Kinder Torah - Parshat Vayakhel/Pikudei
For parents to share with
children at the Shabbos Table
The scene was tense. Months of preparation had gone into these days. The Jewish people stood by the Mishkan (Tabernacle), waiting for the Shechina (Divine Presence) to come down. It all began on the 17th of Tammuz with the Chet HaEgel (Sin of the Golden Calf). Those who participated committed the three worst sins in the Torah: idolatry, immorality, and murder. Was there any hope for kaparah (atonement)?
The long process began. Moshe Rabbeinu went back up to Har Sinai and prayed to Hashem for two forty-day periods. Then, on Yom Kippur he descended with the second tablets. Now they were instructed to build the Mishkan. Everyone made their contributions of gold, silver, and other materials needed for the construction. They then contributed their labor and building skills. Headed by Betzalel, they worked the whole winter building the Mishkan and its vessels. Now it was the end of the month of Adar. Each day for seven consecutive days, Moshe Rabbeinu assembled the Mishkan, sacrificed the burnt offerings, and took down the Mishkan. All were awaiting the Shechina to come down as a sign of complete atonement. What would be? Had they made mistakes? Were they not yet worthy of forgiveness?
Finally, on the eighth day Aharon HaKohen offered the sacrifices. "And the cloud covered the Tent of Meeting, and the Glory of Hashem filled the Mishkan" (Shemos 40:34). The Shechina had descended to dwell among the Jewish people. They had received their atonement.
The Keli Yakar zt"l writes that Hashem wanted to give encouragement to those who want to do teshuva (correct their mistakes). Nothing can prevent a person from doing teshuva. The sinners among the Jews committed the three worst sins, and they received kaparah. How much more so those who commit lesser sins are capable of doing teshuva and receiving kaparah.
We all make mistakes. Hashem put us in this world to fix ourselves up by correcting our mistakes. Each mistake is an opportunity for teshuva. "I can't change. It's too hard. I have no koach (strength)." Hashem disagrees. He never gives anyone a test that is too difficult for him. You can surely stop talking during class. You have plenty of koach to listen respectfully to older people. If the generation that committed the Chet HaEgel was able to do teshuva, then you can too. No problem.
What was the contribution of the Princes of the Jewish people to the Mishkan (Tabernacle)? They brought the precious stones for the apron and the breastplate (Bereshis 35:27). This seems like a relatively small gift compared to the huge amounts of silver and gold brought by the rest of the nation. Rashi explains that the Princes offered to supply anything that was lacking after all the other contributions were made. The Jewish people were so generous, however, that nothing was lacking. In fact, they gave more than was needed. There was nothing left for the Princes to contribute! When the time came for the inauguration of the Mishkan, the Princes brought their gifts first. Although each of their twelve gifts was identical, the Torah describes each one individually in detail. Altogether, 72 verses (Bamidbar 6:12-83) are written describing the gifts. We all know that the Torah does not waste words. Why then is the same thing repeated twelve times? The Chofetz Chaim zt"l explains that the Torah is teaching us a lesson in zerizus (quickness). The Princes gave their gifts the second time with zerizus. Hashem is showing us how dear it is to Him when people do His mitzvos with zerizus. The gemora writes (Pesachim 4a) "People who are quick do their mitzvos early."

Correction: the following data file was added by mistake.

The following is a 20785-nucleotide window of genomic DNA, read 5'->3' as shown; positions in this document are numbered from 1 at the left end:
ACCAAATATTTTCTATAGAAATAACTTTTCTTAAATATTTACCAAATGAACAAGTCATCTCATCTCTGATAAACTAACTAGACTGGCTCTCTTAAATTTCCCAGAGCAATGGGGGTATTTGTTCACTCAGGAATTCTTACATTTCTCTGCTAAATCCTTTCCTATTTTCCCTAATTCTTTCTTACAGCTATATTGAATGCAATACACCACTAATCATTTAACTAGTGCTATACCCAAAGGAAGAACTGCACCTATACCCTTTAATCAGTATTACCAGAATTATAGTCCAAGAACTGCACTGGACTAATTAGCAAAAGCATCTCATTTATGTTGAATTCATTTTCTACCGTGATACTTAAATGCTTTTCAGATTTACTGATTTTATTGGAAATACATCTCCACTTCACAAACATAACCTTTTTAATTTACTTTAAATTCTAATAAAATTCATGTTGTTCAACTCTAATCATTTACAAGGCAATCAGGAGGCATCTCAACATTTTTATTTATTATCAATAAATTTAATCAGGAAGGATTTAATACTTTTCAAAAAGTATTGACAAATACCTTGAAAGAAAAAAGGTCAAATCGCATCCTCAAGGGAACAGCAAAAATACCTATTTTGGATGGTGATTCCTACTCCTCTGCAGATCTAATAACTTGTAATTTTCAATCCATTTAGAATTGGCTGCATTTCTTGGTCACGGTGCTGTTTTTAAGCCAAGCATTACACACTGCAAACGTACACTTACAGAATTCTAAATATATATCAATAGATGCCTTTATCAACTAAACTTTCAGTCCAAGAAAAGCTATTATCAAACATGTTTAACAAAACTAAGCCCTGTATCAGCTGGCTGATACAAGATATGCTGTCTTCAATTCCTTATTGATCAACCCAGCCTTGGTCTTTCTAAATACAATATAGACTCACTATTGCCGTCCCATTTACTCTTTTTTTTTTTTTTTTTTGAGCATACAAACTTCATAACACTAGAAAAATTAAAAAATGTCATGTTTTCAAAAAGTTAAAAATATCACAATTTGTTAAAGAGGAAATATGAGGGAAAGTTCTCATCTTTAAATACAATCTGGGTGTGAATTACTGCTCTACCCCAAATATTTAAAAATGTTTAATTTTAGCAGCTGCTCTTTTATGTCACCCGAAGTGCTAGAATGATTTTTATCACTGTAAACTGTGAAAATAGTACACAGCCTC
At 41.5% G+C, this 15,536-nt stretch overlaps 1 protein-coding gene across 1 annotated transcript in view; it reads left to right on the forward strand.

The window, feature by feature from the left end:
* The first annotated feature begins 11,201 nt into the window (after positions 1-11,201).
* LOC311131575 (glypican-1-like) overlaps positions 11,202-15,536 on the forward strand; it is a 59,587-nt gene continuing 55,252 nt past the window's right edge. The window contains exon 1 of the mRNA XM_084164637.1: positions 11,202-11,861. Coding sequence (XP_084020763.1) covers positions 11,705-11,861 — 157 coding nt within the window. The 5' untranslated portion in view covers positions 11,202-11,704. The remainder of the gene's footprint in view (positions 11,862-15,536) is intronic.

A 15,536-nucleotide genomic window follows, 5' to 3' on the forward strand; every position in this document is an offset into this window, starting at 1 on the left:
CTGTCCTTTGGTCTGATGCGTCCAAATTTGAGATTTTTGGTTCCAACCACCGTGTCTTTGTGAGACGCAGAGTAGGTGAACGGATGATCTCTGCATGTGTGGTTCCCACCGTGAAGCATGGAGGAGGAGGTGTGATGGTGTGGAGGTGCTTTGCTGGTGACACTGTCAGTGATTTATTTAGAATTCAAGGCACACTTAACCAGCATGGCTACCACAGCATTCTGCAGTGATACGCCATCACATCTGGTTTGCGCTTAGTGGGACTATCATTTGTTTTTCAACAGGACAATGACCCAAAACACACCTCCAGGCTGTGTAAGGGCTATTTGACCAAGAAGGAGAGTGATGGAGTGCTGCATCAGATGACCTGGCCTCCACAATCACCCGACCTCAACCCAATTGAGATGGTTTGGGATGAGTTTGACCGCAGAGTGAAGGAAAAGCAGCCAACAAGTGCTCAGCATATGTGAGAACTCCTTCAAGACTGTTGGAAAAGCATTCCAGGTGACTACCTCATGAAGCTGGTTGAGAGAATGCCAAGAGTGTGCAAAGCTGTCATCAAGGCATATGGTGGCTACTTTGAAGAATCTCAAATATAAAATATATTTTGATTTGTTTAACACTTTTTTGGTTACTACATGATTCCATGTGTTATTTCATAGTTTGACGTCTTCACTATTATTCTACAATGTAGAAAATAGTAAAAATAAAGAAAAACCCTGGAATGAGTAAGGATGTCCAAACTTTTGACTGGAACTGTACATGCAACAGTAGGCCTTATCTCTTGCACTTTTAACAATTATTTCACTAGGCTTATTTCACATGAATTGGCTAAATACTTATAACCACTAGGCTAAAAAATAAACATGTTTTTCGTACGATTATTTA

Let us try to have a contest to see who can be the first one to wash after kiddush this Shabbos. Who will be the first one to be ready for school in the morning? Who will be the first one to change into pajamas in the evening? If zerizus is so dear to Hashem that He devoted 72 verses to it in the Torah, then it is surely important for us to try to do all of our mitzvos with zerizus.
This is the last of the parshios that deal with the construction of the Mishkan (tabernacle). This was the holy site where the Jewish nation would offer up their korbonos (sacrifices) to Hashem. The Shechina (Divine Presence) rested upon this holy place. We no longer have the Mishkan or the Beis HaMikdash in our days. We still have holy places, however. Our shuls and Battei Midrashim are places of kedusha (holiness). The Mishna Breura calls them mikdash mi'at (small sanctuaries). We learned in Parshas Yisro that we have to behave differently on Shabbos because it is a holy day. Similarly, we have to behave differently in the shul and the Beis HaMedrash, because they are holy places.
The Shulchan Aruch (Orach Chaim 151) explains how to guard the sanctity of our holy places. Joking, idle conversation, and sarcasm are all prohibited there. We cannot enter them only for the purpose of gaining shelter from the outside weather, for a pleasure walk, or shortcut. We cannot discuss our business affairs there. Our clothing and shoes should be clean when we enter these holy places. We have to keep the shul itself clean. Children, our shuls and Battei Medrashim are places for tefillah (prayer) and learning Torah. Therefore, we have to behave with the utmost respect when we are there. It is a privilege to go shul with Abba. We cannot abuse that privilege. We have many places to play -- the park, the garden, the schoolyard, and the playground. The shul is not one of them. The shul is a place to be close to Hashem.
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